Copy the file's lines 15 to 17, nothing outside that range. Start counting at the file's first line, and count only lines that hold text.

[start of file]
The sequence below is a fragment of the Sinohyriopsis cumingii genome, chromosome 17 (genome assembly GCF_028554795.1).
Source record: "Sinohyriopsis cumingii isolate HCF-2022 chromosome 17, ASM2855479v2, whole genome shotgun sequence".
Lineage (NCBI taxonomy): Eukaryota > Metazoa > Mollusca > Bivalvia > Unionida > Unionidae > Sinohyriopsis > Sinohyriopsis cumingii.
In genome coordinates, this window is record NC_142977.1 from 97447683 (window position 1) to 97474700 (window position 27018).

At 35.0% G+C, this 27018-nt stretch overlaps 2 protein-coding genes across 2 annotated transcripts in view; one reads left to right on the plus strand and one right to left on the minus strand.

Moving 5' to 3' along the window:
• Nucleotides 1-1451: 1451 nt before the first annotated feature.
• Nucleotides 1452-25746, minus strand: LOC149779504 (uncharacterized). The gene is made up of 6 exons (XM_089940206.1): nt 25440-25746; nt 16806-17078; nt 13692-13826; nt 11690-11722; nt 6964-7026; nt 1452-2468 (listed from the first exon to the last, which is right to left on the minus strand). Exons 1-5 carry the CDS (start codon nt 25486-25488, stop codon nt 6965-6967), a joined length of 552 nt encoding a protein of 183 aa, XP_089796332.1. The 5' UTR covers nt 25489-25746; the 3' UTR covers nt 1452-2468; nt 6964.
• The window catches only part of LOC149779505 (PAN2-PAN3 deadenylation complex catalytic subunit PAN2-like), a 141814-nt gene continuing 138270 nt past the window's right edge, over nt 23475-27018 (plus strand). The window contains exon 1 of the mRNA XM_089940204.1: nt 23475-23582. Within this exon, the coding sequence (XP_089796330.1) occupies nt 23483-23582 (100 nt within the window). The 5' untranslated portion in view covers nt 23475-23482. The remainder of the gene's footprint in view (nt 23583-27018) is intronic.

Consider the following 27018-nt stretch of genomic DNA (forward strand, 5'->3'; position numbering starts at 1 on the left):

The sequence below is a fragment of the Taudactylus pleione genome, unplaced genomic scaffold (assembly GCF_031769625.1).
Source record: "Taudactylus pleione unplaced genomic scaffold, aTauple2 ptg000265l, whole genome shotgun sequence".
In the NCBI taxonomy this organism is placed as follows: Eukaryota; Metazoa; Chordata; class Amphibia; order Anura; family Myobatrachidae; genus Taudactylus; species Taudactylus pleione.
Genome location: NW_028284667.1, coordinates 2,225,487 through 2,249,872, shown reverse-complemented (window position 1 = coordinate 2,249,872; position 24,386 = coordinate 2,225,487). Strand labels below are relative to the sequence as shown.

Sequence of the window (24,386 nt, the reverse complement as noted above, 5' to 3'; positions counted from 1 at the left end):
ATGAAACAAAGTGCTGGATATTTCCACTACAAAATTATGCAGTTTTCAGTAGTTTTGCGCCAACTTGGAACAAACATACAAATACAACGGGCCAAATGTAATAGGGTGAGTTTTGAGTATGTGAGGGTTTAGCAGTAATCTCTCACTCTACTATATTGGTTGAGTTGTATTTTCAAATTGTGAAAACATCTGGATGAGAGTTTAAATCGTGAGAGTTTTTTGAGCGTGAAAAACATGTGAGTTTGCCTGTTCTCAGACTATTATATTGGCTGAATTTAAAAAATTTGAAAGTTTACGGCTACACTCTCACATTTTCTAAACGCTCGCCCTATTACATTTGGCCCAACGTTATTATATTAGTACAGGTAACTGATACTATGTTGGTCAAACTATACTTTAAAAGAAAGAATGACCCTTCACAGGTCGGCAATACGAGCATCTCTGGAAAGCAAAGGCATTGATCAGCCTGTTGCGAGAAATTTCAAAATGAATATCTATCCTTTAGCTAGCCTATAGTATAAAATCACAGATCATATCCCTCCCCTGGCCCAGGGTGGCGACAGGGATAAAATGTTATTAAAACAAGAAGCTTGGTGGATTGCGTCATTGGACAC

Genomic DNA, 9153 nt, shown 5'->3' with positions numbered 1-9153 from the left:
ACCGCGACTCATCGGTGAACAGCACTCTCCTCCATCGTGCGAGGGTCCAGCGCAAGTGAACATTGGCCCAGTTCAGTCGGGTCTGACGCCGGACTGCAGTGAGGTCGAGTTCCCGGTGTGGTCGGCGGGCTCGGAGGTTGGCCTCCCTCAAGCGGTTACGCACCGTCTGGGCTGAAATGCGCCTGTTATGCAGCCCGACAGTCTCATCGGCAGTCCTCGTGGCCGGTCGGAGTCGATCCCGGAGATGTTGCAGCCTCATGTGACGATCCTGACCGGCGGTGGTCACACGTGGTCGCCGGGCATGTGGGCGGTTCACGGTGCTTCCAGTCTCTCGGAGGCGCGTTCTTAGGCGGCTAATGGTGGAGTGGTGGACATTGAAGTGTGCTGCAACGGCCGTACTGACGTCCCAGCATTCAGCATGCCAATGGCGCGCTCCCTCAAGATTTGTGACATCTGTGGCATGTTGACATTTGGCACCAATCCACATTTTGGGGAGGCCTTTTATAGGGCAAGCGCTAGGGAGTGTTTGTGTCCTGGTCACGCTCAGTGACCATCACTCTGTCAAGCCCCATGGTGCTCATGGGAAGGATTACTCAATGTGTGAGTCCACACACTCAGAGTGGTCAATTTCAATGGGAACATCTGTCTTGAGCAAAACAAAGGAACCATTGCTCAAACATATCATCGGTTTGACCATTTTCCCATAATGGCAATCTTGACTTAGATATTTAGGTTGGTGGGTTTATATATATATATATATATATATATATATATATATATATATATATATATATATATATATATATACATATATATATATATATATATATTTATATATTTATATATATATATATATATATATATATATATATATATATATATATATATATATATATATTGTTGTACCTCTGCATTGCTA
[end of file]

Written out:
Sequence of the window (24,386 nt, the reverse complement as noted above, 5' to 3'; positions counted from 1 at the left end):
ATGAAACAAAGTGCTGGATATTTCCACTACAAAATTATGCAGTTTTCAGTAGTTTTGCGCCAACTTGGAACAAACATACAAATACAACGGGCCAAATGTAATAGGGTGAGTTTTGAGTATGTGAGGGTTTAGCAGTAATCTCTCACTCTACTATATTGGTTGAGTTGTATTTTCAAATTGTGAAAACATCTGGATGAGAGTTTAAATCGTGAGAGTTTTTTGAGCGTGAAAAACATGTGAGTTTGCCTGTTCTCAGACTATTATATTGGCTGAATTTAAAAAATTTGAAAGTTTACGGCTACACTCTCACATTTTCTAAACGCTCGCCCTATTACATTTGGCCCAACGTTATTATATTAGTACAGGTAACTGATACTATGTTGGTCAAACTATACTTTAAAAGAAAGAATGACCCTTCACAGGTCGGCAATACGAGCATCTCTGGAAAGCAAAGGCATTGATCAGCCTGTTGCGAGAAATTTCAAAATGAATATCTATCCTTTAGCTAGCCTATAGTATAAAATCACAGATCATATCCCTCCCCTGGCCCAGGGTGGCGACAGGGATAAAATGTTATTAAAACAAGAAGCTTGGTGGATTGCGTCATTGGACAC

Genomic DNA, 9153 nt, shown 5'->3' with positions numbered 1-9153 from the left: